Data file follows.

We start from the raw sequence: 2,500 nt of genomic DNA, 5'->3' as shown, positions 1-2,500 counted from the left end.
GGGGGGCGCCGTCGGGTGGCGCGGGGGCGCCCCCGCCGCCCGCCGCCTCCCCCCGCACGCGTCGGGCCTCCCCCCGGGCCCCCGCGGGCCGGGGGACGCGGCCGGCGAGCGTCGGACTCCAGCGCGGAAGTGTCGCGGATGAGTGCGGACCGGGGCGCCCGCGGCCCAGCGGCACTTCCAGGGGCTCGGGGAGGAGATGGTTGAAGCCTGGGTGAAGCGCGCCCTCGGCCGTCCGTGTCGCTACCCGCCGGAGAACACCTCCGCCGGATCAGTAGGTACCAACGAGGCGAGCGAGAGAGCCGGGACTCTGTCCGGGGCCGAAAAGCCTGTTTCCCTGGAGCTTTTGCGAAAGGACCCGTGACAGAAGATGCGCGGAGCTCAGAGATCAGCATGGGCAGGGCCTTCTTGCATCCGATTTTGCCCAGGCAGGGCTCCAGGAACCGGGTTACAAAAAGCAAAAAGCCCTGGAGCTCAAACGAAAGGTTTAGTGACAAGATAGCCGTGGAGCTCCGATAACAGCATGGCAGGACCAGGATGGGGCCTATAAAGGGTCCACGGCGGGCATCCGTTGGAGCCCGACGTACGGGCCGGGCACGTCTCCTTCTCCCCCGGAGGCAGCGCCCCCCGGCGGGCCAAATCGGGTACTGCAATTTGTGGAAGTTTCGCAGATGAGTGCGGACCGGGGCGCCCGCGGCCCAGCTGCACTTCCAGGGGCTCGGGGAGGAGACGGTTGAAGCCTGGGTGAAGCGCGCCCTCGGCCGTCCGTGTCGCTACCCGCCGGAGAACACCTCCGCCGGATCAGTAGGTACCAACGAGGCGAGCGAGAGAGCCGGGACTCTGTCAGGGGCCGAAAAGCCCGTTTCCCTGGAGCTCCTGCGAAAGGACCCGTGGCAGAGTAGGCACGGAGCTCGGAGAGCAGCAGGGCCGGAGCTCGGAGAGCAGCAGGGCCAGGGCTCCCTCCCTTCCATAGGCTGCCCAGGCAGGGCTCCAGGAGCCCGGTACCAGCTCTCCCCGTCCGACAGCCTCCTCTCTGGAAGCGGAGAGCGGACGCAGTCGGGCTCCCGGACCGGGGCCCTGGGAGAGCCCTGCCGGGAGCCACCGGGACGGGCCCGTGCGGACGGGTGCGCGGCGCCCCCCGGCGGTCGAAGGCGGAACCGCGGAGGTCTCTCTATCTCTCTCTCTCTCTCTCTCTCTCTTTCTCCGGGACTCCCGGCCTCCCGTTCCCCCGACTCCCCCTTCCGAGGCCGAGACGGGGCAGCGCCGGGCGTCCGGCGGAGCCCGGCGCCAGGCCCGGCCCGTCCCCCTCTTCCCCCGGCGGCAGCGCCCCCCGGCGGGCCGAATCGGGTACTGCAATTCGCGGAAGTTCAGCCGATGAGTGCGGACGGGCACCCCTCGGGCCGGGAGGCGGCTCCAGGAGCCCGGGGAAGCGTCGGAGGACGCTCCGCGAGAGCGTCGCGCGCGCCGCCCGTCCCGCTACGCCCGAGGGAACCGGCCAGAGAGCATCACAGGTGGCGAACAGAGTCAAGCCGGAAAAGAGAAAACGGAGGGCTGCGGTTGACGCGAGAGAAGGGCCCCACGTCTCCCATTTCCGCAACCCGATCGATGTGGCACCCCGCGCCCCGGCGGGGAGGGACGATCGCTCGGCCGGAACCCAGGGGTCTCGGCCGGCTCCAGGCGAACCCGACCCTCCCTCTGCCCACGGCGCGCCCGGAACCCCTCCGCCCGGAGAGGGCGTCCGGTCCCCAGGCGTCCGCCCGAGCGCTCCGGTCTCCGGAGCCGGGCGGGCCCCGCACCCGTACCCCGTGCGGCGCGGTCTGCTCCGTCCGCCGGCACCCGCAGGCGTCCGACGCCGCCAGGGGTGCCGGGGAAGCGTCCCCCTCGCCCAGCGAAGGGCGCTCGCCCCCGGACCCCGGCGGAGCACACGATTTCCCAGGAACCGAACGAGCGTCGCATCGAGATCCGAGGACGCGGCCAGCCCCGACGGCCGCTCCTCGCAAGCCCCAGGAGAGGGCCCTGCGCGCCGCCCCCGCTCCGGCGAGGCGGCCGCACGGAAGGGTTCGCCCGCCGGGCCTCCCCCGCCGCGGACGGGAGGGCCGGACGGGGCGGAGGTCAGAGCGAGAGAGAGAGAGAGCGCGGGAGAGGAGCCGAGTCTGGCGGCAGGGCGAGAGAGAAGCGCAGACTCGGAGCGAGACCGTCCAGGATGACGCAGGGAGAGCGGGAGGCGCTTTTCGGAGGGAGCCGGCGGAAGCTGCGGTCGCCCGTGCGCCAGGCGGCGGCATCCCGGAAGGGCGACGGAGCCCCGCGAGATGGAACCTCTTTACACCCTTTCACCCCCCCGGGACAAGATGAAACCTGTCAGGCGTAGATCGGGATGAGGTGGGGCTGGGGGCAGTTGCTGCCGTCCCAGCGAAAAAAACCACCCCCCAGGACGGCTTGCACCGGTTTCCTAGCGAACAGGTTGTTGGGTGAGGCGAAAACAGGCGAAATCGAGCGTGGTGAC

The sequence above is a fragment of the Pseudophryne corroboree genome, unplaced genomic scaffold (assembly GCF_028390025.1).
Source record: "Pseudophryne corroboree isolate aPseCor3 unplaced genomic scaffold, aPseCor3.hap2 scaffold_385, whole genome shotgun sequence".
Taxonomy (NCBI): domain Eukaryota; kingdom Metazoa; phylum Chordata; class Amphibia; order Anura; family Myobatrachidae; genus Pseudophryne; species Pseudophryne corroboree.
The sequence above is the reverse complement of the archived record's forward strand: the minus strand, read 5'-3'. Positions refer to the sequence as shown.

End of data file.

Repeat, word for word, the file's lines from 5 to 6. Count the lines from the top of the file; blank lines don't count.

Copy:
Taxonomy (NCBI): domain Eukaryota; kingdom Metazoa; phylum Chordata; class Amphibia; order Anura; family Myobatrachidae; genus Pseudophryne; species Pseudophryne corroboree.
The sequence above is the reverse complement of the archived record's forward strand: the minus strand, read 5'-3'. Positions refer to the sequence as shown.